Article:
The normalization of torment: Producing and managing anguish in Milgram’s “Obedience” laboratory.

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  • Author(s): Nicholson, Ian
  • Source:
    Theory & Psychology. Oct2015, Vol. 25 Issue 5, p639-656. 18p.
  • Additional Information
    • Subject Terms:
    • Abstract:
      Milgram framed his “Obedience” experiments as an inquiry into the Holocaust, posing state directed mass murder as a “conflict between conscience and authority.” However, recent research into atrocities suggests that “moral conflict” is often absent; murder is frequently undertaken willingly in a spirit of idealism and “normalcy.” The question is not why do people obey orders they find morally objectionable as Milgram suggested, but rather how does it become “normal” and “ok” to torture or kill defenseless people? I examine this question through a reinterpretation of the Obedience study. Instead of focusing on the confused and entrapped participants, people who were tricked into “immoral” action, I study the scientists themselves—individuals who applied enhanced stress techniques on innocent people repeatedly and enthusiastically, fully aware of what they were doing. Inverting Milgram’s Holocaust analogy, I suggest that recent scholarship on Nazi doctors can provide insights into the various ways that torment became “normalized” for Milgram and his assistants. [ABSTRACT FROM AUTHOR]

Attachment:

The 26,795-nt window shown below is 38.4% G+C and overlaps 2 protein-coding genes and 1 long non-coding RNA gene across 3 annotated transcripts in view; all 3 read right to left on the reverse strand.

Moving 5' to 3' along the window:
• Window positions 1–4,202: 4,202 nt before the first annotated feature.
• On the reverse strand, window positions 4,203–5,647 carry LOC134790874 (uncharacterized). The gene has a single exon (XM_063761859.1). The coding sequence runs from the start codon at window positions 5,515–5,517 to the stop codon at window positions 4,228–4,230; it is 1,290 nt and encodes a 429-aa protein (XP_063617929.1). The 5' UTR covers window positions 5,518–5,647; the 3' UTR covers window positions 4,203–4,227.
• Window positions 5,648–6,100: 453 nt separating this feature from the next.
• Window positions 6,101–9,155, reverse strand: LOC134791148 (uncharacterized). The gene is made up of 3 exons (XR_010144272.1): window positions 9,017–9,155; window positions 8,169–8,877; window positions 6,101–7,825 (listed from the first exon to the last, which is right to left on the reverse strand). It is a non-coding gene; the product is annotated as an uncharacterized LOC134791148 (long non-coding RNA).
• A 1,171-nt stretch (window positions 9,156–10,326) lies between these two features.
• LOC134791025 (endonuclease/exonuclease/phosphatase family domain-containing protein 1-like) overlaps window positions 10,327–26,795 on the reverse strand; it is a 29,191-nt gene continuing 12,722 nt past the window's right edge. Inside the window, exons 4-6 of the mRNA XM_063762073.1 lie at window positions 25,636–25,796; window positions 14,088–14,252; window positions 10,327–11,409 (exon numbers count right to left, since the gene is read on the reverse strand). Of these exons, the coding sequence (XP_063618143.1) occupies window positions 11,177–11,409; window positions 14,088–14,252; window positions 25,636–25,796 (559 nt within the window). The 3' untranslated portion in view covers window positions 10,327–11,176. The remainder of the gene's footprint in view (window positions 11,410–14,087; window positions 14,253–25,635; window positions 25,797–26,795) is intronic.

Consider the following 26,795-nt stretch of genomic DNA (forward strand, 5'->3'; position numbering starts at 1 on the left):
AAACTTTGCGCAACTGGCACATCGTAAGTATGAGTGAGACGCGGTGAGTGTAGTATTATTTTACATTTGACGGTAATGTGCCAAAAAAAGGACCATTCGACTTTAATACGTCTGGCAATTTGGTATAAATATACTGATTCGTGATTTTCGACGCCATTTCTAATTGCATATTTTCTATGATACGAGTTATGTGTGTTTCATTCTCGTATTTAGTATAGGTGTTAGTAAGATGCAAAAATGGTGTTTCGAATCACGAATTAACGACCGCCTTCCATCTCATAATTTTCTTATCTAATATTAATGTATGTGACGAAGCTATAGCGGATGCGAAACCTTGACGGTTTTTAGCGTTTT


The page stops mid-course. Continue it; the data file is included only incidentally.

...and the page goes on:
• Abstract:
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